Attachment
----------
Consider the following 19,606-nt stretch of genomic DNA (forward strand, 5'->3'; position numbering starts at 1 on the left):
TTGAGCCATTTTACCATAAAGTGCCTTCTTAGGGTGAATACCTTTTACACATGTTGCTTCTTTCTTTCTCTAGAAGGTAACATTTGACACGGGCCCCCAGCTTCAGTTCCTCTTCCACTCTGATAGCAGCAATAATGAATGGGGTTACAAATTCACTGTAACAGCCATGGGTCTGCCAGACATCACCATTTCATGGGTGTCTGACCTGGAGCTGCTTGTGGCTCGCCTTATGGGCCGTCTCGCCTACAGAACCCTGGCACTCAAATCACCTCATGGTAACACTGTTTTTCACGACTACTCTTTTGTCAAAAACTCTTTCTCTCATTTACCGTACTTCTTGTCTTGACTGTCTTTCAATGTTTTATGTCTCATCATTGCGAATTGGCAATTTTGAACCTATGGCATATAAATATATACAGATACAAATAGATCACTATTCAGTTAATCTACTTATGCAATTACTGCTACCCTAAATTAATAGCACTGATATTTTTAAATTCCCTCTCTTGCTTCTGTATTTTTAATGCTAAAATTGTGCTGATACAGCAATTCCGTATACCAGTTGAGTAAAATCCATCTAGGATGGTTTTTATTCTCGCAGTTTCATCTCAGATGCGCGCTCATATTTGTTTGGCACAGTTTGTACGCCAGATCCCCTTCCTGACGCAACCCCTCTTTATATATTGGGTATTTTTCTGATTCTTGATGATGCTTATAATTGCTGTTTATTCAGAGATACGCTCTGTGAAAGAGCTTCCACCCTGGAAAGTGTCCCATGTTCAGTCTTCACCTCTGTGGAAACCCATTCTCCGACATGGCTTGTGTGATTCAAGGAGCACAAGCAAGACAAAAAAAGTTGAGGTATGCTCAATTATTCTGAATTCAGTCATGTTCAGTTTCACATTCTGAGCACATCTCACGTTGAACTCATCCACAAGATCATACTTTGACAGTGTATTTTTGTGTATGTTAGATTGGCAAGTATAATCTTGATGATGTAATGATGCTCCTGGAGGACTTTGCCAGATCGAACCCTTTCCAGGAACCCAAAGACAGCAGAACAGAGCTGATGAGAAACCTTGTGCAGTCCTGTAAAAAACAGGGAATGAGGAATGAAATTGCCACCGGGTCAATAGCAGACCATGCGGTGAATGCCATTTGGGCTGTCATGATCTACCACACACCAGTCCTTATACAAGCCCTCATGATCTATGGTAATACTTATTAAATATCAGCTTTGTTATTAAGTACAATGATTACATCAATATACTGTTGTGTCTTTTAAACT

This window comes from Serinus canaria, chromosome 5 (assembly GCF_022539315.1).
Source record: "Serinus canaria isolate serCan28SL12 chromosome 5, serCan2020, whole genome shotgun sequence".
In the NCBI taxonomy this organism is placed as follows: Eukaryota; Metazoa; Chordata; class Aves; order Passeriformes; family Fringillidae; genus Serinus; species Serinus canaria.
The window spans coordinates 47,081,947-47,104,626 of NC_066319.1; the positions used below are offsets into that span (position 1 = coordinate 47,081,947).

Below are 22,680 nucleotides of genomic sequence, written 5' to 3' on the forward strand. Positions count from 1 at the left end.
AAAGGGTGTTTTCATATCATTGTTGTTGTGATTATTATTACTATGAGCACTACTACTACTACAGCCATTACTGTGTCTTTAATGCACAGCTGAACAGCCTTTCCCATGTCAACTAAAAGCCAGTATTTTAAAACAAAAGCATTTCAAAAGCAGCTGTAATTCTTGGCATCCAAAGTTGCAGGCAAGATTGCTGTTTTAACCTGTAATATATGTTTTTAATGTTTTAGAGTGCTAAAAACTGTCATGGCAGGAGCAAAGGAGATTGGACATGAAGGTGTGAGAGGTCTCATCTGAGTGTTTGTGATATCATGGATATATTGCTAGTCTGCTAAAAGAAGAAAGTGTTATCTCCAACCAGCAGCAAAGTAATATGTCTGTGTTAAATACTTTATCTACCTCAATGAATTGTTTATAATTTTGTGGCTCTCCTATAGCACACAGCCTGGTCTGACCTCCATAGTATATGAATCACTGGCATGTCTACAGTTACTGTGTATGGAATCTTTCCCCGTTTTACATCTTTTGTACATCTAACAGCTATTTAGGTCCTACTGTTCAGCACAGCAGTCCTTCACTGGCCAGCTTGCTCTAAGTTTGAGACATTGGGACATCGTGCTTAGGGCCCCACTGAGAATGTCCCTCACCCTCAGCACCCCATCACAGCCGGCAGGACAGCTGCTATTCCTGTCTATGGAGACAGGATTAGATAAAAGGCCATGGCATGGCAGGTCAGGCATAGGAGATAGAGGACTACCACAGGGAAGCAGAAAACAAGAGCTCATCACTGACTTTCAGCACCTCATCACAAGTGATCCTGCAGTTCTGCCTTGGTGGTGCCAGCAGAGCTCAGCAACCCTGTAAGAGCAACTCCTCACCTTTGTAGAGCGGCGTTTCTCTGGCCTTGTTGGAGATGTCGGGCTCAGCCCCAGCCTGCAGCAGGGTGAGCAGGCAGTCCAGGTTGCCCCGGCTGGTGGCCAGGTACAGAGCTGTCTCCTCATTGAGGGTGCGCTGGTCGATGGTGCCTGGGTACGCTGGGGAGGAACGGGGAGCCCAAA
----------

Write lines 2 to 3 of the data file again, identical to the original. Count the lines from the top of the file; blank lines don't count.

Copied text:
TTGAGCCATTTTACCATAAAGTGCCTTCTTAGGGTGAATACCTTTTACACATGTTGCTTCTTTCTTTCTCTAGAAGGTAACATTTGACACGGGCCCCCAGCTTCAGTTCCTCTTCCACTCTGATAGCAGCAATAATGAATGGGGTTACAAATTCACTGTAACAGCCATGGGTCTGCCAGACATCACCATTTCATGGGTGTCTGACCTGGAGCTGCTTGTGGCTCGCCTTATGGGCCGTCTCGCCTACAGAACCCTGGCACTCAAATCACCTCATGGTAACACTGTTTTTCACGACTACTCTTTTGTCAAAAACTCTTTCTCTCATTTACCGTACTTCTTGTCTTGACTGTCTTTCAATGTTTTATGTCTCATCATTGCGAATTGGCAATTTTGAACCTATGGCATATAAATATATACAGATACAAATAGATCACTATTCAGTTAATCTACTTATGCAATTACTGCTACCCTAAATTAATAGCACTGATATTTTTAAATTCCCTCTCTTGCTTCTGTATTTTTAATGCTAAAATTGTGCTGATACAGCAATTCCGTATACCAGTTGAGTAAAATCCATCTAGGATGGTTTTTATTCTCGCAGTTTCATCTCAGATGCGCGCTCATATTTGTTTGGCACAGTTTGTACGCCAGATCCCCTTCCTGACGCAACCCCTCTTTATATATTGGGTATTTTTCTGATTCTTGATGATGCTTATAATTGCTGTTTATTCAGAGATACGCTCTGTGAAAGAGCTTCCACCCTGGAAAGTGTCCCATGTTCAGTCTTCACCTCTGTGGAAACCCATTCTCCGACATGGCTTGTGTGATTCAAGGAGCACAAGCAAGACAAAAAAAGTTGAGGTATGCTCAATTATTCTGAATTCAGTCATGTTCAGTTTCACATTCTGAGCACATCTCACGTTGAACTCATCCACAAGATCATACTTTGACAGTGTATTTTTGTGTATGTTAGATTGGCAAGTATAATCTTGATGATGTAATGATGCTCCTGGAGGACTTTGCCAGATCGAACCCTTTCCAGGAACCCAAAGACAGCAGAACAGAGCTGATGAGAAACCTTGTGCAGTCCTGTAAAAAACAGGGAATGAGGAATGAAATTGCCACCGGGTCAATAGCAGACCATGCGGTGAATGCCATTTGGGCTGTCATGATCTACCACACACCAGTCCTTATACAAGCCCTCATGATCTATGGTAATACTTATTAAATATCAGCTTTGTTATTAAGTACAATGATTACATCAATATACTGTTGTGTCTTTTAAACT

This window comes from Serinus canaria, chromosome 5 (assembly GCF_022539315.1).